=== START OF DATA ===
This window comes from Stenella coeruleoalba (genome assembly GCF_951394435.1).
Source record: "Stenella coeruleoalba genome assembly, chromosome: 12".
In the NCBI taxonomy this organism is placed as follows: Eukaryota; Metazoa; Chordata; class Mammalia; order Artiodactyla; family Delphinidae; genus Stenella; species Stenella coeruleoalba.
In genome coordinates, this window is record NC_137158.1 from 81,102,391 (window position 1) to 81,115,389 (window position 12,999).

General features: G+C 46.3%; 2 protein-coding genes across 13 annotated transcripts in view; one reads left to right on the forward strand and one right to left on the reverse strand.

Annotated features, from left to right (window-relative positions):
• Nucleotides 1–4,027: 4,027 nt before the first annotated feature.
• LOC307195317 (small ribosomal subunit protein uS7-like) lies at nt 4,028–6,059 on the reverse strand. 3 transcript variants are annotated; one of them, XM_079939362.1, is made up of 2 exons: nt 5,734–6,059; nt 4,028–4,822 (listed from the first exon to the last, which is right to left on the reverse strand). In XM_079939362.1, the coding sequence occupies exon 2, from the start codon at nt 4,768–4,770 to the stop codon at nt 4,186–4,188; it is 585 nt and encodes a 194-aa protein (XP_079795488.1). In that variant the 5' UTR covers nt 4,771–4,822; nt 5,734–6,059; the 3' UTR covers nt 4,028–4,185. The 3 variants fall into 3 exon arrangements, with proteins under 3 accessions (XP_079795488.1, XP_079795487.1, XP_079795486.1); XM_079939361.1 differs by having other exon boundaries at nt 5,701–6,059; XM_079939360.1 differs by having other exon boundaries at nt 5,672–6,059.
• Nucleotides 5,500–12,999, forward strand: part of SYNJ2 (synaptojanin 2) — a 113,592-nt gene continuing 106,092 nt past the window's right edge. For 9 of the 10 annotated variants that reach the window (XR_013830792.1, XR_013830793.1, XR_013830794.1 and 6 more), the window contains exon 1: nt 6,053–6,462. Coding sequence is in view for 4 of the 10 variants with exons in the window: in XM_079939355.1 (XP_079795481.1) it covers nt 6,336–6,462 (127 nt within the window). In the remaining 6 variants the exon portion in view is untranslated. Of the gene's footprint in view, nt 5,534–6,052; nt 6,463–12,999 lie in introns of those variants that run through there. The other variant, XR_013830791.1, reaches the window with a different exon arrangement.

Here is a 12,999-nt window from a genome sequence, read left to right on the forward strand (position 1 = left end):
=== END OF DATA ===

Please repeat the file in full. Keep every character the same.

This window comes from Stenella coeruleoalba (genome assembly GCF_951394435.1).
Source record: "Stenella coeruleoalba genome assembly, chromosome: 12".
In the NCBI taxonomy this organism is placed as follows: Eukaryota; Metazoa; Chordata; class Mammalia; order Artiodactyla; family Delphinidae; genus Stenella; species Stenella coeruleoalba.
In genome coordinates, this window is record NC_137158.1 from 81,102,391 (window position 1) to 81,115,389 (window position 12,999).

General features: G+C 46.3%; 2 protein-coding genes across 13 annotated transcripts in view; one reads left to right on the forward strand and one right to left on the reverse strand.

Annotated features, from left to right (window-relative positions):
• Nucleotides 1–4,027: 4,027 nt before the first annotated feature.
• LOC307195317 (small ribosomal subunit protein uS7-like) lies at nt 4,028–6,059 on the reverse strand. 3 transcript variants are annotated; one of them, XM_079939362.1, is made up of 2 exons: nt 5,734–6,059; nt 4,028–4,822 (listed from the first exon to the last, which is right to left on the reverse strand). In XM_079939362.1, the coding sequence occupies exon 2, from the start codon at nt 4,768–4,770 to the stop codon at nt 4,186–4,188; it is 585 nt and encodes a 194-aa protein (XP_079795488.1). In that variant the 5' UTR covers nt 4,771–4,822; nt 5,734–6,059; the 3' UTR covers nt 4,028–4,185. The 3 variants fall into 3 exon arrangements, with proteins under 3 accessions (XP_079795488.1, XP_079795487.1, XP_079795486.1); XM_079939361.1 differs by having other exon boundaries at nt 5,701–6,059; XM_079939360.1 differs by having other exon boundaries at nt 5,672–6,059.
• Nucleotides 5,500–12,999, forward strand: part of SYNJ2 (synaptojanin 2) — a 113,592-nt gene continuing 106,092 nt past the window's right edge. For 9 of the 10 annotated variants that reach the window (XR_013830792.1, XR_013830793.1, XR_013830794.1 and 6 more), the window contains exon 1: nt 6,053–6,462. Coding sequence is in view for 4 of the 10 variants with exons in the window: in XM_079939355.1 (XP_079795481.1) it covers nt 6,336–6,462 (127 nt within the window). In the remaining 6 variants the exon portion in view is untranslated. Of the gene's footprint in view, nt 5,534–6,052; nt 6,463–12,999 lie in introns of those variants that run through there. The other variant, XR_013830791.1, reaches the window with a different exon arrangement.

Here is a 12,999-nt window from a genome sequence, read left to right on the forward strand (position 1 = left end):